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Do you need a higher degree or is work experience sufficient?

By Nancy Nzalambi | July 21st 2019

After clinching a job, which one will most likely ensure that you stay employed, grow in your career and make a decent living? When it comes to getting your foot in the door, the debate on whether work experience is more valuable than higher education or vice versa, is always something to consider. Some career experts argue that higher education only proves that you are book smart, but you might not be street smart when it comes to the real world of work. Others imply that a higher degree ensures that you acquire a particular set of skills that are useful in the office space. But what does work trends and a look at the workplace say?

Work experience is not necessarily relevant

Employers are lured by your work experience, but you must have the relevant experience to appeal to them more. Work experience should highly relate with the job that you are looking for. Your experience has to show some aspect of growth. You are more marketable when there are quantifiable results from the time and effort you put into work.

Education plus the work experience is a killer combination

This requires a lot of dedication and discipline to pull off. If you work full-time, you can enroll for weekend or evening classes. In this way, you gain more experience as you get to a higher level of education. Acquiring higher education as you study is definitely a slower route to get you where you want to go in your career, but once you have both; you will easily stand out among the crowd. Approaching potential employers with substantial education coupled with outstanding work experience will not only get you the job but will keep you at the job you really want.

A degree earned 20 years ago may be useless now

Things change especially in the technological field. If you have not been gaining relevant work experience related to your field of study, with time, your degree may be of very little use. Timing matters a lot when it comes to education and experience in such fields. Gaining experience at work and keeping up with the trends as you continuously learn will help you perform better as time goes by.

Learning is a must, if you want to progress

Education never ends, it only begins. Education opens the mind to recognise and take advantage of new opportunities. It gives one the knowledge, awareness, facts and the path to make the best out of every opportunity. How to utilise what you learn in college will help you cut out a niche for yourself, communicate intelligently from a point of information and think independently. There are individuals who have made great strides in their careers without even earning a college diploma. Such people have had to put time and effort into learning the market needs and industry trends, and they have made tremendous contributions in the growth of their companies.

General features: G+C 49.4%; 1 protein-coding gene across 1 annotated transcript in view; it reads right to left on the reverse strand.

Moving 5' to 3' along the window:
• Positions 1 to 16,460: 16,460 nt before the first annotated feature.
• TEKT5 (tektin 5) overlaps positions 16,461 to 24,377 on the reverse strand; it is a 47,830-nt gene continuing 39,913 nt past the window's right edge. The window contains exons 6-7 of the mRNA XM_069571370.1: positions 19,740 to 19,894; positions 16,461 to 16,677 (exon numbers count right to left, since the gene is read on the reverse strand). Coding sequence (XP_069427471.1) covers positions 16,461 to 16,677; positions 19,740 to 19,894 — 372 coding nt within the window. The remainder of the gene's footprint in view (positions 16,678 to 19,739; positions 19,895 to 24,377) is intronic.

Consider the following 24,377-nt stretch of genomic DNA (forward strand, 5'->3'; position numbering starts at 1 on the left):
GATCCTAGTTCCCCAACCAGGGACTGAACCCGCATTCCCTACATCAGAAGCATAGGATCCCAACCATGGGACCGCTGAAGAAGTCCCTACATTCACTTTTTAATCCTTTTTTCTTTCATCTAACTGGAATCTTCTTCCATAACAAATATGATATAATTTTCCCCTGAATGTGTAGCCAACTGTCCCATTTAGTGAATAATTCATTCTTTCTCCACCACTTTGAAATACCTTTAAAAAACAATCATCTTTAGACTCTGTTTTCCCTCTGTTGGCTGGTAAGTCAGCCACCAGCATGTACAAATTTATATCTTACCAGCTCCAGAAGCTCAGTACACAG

If you choose to further your education, evaluate if you actually gain practical knowledge
Education doesn’t just mean getting good grades and attaining that university degree. Education means acquiring knowledge. A farmer who has no college degree in seed science can be super successful in agriculture by using the knowledge obtained from practicing farming.  College education builds both skills and knowledge, but sometimes, systemic failures in the education sector end up short of fully equipping students for the daily challenges of a career.

Lacking a degree doesn’t have to restrict your career choices

Bill Gates and Mark Zuckerberg never finished college. The Late Robert ‘Bob’ Collymore did not have a college education, yet he was at the helm of one of the most successful companies in the world of communications. Not everyone can afford full time university education immediately after high school. A good number of successful professionals started their careers at the less glamorous entry level jobs with minimal wages. They endeavored to do an honest day’s job and went an extra mile at work to master the tiniest details of what the job entails. The determination to make the best out of life is what separates them from ‘wannabes’. You will often find that such people find their way back to school to get the relevant papers to complement their vast experience. However, others continuously learn on the job, they master the art of adaptability and move on to become the most highly sort after experts in their fields. This proves that higher education does not have to be formal, but attaining knowledge is the most valuable asset to invest in.

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